774.3] Pensión Las Cenizas: "The Ashes Pension": cf. Stephan Asche (795.39) and the phoenix rising from the ashes.

774.20] Goya: Francisco de Goya (1746-1828), Spanish artists, one of the greatest (and most prolific) of European artists.

774.34] Digame: Tell Me - apparently another Spanish newspaper.

775.3] divine flatus: "divine afflatus" is holy inspiration, but here "flatus"=fart. [MR]

775.10] Marga: cf. Gretchen (a German diminutive of Margaret) in Goethe's Faust.

776.1] Segovia: city and province northwest of Madrid.

776.38] the girl, the woman, the hag, and the skull: cf. Graves's description of the Triple Goddess: "As the New Moon or Spring she was girl; as the Full Moon or Summer she was woman; as the Old Moon or Winter she was hag" (WG 320).

776.39] Ausculta: Lat.: "Listen; pay attention."

776.40] Mira señor: Sp. "Look sir."

777.29] la guerra [...] los rojos: "the war" (Spanish Civil War) . . . "the reds" - Yák/Sinisterra will explain at the bottom of 777.

777.40] España . . . no hay más que una!: "Spain - there's only one" (perhaps a tourist slogan).

778.3] Coño, mira: "Fuck [literally, cunt], look."

778.14] Ya no! Ya no! [...] Ya viene!": "Not now! (or Not yet!) [...] It's coming! It's coming!"

778.18] first station of the cross: see 3.5; the fourteen stations, some of which are mentioned over the next few pages, are: (1) Jesus is condemned to death. (2) He is made to bear his cross. (3) He falls the first time under the weight of the cross. (4) He meets his mother. (5) Simon of Cyrene helps to carry the cross. (6) Veronica wipes the perspiration from Jesus' face. (7) He falls a second time. (8) He speaks to the daughters of Jerusalem. (9) He falls a third time. (10) He is stripped of his garments. (11) He is nailed to the cross. (12) He dies. (13) He is taken down from the cross. (14) He is laid in the sepulcher.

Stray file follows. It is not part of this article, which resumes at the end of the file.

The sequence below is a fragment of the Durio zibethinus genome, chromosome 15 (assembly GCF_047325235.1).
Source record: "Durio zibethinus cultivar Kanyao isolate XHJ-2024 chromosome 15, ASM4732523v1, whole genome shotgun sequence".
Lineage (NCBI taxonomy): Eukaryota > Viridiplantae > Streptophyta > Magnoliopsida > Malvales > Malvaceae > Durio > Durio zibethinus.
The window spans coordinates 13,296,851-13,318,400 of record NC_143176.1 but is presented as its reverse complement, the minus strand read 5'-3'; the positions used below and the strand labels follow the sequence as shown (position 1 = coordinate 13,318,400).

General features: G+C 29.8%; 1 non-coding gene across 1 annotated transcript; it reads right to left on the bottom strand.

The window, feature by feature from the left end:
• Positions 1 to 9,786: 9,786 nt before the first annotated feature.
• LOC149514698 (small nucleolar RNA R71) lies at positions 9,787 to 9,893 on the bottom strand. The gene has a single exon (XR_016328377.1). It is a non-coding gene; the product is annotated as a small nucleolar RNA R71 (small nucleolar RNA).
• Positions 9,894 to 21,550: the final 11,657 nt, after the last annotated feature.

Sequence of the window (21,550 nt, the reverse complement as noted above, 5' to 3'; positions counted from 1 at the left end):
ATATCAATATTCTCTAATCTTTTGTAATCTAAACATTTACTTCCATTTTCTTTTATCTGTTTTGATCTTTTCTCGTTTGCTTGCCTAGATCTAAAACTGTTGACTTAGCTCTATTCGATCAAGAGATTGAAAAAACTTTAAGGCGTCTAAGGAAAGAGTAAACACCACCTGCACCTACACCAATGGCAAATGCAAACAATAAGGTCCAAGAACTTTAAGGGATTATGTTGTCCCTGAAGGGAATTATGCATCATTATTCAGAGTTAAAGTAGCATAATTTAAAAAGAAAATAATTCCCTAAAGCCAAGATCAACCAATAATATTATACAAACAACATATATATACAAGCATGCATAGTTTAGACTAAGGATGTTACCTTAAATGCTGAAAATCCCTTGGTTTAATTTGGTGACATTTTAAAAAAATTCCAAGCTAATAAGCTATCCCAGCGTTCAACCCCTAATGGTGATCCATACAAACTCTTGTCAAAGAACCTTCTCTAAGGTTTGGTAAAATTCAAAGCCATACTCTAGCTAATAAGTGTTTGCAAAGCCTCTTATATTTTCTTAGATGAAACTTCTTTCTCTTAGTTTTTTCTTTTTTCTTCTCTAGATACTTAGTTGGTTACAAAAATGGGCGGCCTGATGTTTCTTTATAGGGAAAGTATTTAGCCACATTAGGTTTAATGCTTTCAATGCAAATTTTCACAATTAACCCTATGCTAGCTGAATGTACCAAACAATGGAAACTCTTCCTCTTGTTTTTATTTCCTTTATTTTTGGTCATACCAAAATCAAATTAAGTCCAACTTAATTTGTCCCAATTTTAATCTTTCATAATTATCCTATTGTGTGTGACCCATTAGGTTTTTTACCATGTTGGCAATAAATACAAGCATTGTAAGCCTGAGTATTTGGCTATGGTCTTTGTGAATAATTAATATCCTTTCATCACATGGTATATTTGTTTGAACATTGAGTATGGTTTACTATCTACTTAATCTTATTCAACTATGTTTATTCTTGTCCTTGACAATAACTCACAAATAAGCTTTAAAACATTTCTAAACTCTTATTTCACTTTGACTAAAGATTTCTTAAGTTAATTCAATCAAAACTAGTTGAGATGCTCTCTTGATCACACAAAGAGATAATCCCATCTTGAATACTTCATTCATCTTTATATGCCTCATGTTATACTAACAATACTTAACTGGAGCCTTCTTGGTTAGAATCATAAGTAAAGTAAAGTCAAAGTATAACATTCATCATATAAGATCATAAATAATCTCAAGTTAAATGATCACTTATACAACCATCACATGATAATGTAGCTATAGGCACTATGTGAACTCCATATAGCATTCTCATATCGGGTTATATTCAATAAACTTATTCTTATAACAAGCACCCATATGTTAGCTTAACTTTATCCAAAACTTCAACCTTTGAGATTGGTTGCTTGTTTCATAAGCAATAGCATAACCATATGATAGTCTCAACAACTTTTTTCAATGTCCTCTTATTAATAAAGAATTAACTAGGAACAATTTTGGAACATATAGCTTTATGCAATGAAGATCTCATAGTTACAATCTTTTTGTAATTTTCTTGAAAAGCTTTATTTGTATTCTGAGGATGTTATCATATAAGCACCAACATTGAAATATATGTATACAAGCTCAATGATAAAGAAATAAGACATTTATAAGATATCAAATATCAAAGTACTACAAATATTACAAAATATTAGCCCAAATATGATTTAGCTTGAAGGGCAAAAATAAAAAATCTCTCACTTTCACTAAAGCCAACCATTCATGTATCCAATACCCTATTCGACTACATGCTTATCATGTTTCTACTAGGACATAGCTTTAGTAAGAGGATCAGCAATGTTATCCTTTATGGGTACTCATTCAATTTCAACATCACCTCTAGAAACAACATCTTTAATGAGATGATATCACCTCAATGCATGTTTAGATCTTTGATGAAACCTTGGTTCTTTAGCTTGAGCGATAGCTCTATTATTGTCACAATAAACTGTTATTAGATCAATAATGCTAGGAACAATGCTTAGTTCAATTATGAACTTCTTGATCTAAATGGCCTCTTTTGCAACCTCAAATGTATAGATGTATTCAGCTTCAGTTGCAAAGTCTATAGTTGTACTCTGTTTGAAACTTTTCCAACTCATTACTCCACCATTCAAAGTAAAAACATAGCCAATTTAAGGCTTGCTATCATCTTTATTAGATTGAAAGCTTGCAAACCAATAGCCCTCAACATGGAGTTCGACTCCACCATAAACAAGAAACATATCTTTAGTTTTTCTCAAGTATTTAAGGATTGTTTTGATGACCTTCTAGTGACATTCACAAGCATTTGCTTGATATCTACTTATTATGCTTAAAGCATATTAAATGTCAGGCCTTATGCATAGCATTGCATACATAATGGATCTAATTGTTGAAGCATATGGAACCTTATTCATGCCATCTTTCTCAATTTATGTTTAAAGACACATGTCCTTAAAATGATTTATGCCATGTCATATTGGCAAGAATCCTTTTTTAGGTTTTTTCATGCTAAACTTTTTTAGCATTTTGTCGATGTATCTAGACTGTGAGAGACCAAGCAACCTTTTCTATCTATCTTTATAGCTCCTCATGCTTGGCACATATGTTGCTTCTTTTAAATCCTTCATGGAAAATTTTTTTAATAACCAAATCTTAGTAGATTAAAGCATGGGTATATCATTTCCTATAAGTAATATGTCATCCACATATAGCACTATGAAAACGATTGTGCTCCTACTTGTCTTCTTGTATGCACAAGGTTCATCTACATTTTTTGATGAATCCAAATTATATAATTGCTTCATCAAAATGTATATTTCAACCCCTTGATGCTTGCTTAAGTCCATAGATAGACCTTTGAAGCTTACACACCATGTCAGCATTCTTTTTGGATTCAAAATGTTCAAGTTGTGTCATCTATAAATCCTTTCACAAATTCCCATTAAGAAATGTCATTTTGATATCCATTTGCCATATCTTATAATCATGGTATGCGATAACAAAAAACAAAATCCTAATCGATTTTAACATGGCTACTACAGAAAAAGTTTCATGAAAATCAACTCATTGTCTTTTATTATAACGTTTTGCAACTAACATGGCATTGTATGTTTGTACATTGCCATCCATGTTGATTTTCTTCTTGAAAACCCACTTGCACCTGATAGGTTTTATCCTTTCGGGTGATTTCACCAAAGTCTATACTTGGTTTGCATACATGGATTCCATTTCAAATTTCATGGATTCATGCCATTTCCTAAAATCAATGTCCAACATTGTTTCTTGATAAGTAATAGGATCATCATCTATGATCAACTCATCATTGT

780.19] Hace años [...] cuya presencia: "Years ago the prelates of the church came reprimanding the shameful [...] the sanctity of the church is no longer respected, nor the most august and sacred mysteries in whose presence [...]."

780.39] every time a funeral passes, it's your own passing: a paraphrase of John Donne's often-quoted lines: "any man's death diminishes me, because I am involved in mankind; and therefore never send to know for whom the bell tolls; it tolls for thee" (ODQ).

781.14] albus. Bianco: "white" in Latin and Italian.

781.22] Manzanilla: the same white wine Wyatt and Esther once shared (109.40).

781.35] La Sebastiana: see 822.16-21.

782.15] Dama de Elche: famous Greco-Phoenician bust of a woman, usually dated between 500 B.C. and A.D. 150, found at the Spanish village of Elche, and now in the Archaeological Museum in Madrid; reproduced in A&H, plate 23. However, a recent study argues that the patriotic symbol of Iberia is actually a late-nineteenth-century forgery: see John F. Moffitt's Art Forgery: The Case of the "Lady of Elche" (Gainesville: Univ. Press of Florida, 1995).

783.38] these fish [...] watching me: fish are a traditional symbol for Christ, making this a comic aspect of the Dominus videt motif.

784.4] Sam Hall: the murderous chimney-sweep celebrated in an English song popular in the middle of the nineteenth century.

784.6] Vaya! Fuera!: "Go! Out!"

785.34] putting off the old man: see 481.19.

785.42] Stephan: see 27.25 and 795.39.

787.8] The body is extended [...] paint on the outside: the process of mummification as practiced in the Fifth Dynasty, from EB's article "Mummy" (15:954).

788.1] por el dibujo sabe? . . . quiere ver el dibujo: "for the picture you know? . . . he wants to look at the picture."

788.30] duro: short for peso duro ("hard peso"), that is, a silver dollar.

789.11] Dios de lo pague señor: "May God repay you sir" (cf. 166.17).

790.17] Se olvida: "you forgot."

791.6] new head out of wax: as they did with Maria Goretti (16.12).